I sit next to your bed in the filtered light of this hospital room—

the place I work transformed into something much more personal.

And it is inexplicably quiet.

We are perfect strangers really,

But somehow I’m the only one here in this most intimate moment with you.

I stroke your age-worn fingers with mine, gloved,

hoping the message is reaching you:

—you are not alone,

You are much more deeply loved,

And by many more people,

Than this video screen can ever show you—

Your nails are ragged, rubbed uneven, maybe from years of working with your hands,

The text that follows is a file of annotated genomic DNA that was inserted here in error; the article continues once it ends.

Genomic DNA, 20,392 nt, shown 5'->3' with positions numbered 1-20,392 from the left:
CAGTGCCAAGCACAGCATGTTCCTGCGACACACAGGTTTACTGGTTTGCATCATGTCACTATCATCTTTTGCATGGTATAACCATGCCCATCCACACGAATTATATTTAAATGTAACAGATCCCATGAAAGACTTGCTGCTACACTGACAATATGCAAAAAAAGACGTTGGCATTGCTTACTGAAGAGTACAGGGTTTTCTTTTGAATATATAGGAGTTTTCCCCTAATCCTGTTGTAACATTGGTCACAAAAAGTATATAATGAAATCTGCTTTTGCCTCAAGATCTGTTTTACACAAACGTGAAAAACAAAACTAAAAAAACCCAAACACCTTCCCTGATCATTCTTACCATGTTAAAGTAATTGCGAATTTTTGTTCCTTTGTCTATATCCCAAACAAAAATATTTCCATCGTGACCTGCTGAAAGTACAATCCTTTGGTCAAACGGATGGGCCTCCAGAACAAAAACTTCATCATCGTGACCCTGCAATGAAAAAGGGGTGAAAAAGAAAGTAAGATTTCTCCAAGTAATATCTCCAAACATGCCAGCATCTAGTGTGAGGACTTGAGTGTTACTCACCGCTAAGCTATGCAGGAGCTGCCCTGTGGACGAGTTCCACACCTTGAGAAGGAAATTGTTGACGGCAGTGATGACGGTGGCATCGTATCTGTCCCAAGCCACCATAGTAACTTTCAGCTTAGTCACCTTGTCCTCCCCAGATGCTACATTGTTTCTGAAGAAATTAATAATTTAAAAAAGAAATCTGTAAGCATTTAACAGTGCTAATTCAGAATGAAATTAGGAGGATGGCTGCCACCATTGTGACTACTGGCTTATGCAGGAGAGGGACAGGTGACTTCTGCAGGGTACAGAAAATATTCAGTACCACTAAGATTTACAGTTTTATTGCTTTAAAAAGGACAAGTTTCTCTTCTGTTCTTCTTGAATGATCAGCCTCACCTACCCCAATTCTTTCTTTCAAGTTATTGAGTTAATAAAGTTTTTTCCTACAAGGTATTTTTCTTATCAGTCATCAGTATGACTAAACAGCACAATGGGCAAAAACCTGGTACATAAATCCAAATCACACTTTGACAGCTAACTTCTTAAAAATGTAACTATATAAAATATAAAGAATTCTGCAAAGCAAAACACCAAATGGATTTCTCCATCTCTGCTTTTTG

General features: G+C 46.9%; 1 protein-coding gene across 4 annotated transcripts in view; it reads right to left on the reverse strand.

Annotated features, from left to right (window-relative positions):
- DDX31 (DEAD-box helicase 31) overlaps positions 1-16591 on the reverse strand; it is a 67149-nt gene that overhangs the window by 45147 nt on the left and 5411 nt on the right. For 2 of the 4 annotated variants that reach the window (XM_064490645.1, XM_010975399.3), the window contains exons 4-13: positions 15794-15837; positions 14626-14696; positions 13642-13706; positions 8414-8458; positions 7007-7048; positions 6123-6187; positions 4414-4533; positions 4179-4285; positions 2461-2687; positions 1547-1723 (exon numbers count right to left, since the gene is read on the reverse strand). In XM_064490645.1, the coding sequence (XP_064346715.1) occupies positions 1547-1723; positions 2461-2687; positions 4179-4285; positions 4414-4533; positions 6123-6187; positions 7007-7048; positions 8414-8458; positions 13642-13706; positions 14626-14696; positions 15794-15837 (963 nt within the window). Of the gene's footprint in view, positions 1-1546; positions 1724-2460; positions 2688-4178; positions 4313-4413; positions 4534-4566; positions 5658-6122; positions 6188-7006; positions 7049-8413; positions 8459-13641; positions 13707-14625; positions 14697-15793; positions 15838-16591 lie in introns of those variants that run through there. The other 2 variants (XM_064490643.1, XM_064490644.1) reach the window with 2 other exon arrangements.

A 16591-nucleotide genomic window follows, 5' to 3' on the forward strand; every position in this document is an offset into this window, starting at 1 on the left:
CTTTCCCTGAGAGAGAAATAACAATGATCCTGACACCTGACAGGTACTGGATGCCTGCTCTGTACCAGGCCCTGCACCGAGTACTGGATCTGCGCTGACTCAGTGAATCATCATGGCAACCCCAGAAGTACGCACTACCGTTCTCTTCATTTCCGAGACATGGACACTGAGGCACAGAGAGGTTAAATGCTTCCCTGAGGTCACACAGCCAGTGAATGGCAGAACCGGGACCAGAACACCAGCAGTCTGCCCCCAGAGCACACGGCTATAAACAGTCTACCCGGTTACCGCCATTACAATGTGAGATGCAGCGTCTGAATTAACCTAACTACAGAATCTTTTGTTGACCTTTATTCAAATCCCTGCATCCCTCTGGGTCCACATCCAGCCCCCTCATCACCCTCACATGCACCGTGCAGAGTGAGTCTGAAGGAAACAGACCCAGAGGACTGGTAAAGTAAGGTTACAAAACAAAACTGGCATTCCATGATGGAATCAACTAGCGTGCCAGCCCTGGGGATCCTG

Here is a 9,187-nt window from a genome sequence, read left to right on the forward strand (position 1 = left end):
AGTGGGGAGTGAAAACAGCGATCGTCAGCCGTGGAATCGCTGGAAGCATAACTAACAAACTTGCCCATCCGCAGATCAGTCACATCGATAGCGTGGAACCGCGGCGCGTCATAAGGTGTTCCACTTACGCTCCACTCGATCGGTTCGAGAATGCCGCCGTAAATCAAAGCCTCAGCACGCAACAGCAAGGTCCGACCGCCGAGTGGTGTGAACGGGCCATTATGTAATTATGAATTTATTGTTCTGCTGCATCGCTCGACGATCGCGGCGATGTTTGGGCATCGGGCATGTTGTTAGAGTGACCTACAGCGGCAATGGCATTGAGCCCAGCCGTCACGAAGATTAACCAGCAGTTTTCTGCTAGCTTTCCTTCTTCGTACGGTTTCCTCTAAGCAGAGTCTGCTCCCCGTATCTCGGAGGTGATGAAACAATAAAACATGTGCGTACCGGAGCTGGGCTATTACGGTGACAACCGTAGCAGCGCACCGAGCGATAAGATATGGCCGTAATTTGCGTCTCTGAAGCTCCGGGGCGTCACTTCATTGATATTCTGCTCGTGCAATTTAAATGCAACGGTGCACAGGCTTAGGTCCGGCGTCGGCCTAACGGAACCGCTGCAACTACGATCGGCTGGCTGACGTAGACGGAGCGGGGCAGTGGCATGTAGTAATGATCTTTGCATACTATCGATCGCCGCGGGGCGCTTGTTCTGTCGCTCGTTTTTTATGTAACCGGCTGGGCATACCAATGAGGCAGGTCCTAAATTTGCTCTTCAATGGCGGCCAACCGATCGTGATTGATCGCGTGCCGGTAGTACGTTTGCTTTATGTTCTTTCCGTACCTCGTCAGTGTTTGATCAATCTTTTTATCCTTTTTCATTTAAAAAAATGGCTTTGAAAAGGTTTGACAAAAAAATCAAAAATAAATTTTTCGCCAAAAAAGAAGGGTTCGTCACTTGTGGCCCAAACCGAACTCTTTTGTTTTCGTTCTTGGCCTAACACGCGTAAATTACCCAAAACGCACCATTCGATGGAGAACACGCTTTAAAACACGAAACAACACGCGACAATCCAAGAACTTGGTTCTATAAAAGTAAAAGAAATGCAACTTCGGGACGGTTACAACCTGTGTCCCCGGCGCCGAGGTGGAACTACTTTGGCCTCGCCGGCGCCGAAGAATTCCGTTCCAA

And I find myself wondering about your life,

Feeling inadequate for not knowing even the most basic things about you.

And so I begin to meditate on the sounds of your breathing rather than my own,

It makes me feel closer to you as I wait for you to slip away.

I hope desperately it will be peaceful—please let me be able to give you at least that.

The white noise of my PAPR helmet and the soothing rhythm of your breath lull me to sleep

for a second, my eyes drift shut

and then fly open in a panic to check on you.

Nothing has changed:

You are still there, your breath growing more and more shallow.

Your daughter softly sobs from across the room, across the city.

I am so tired, and I know you are tired too.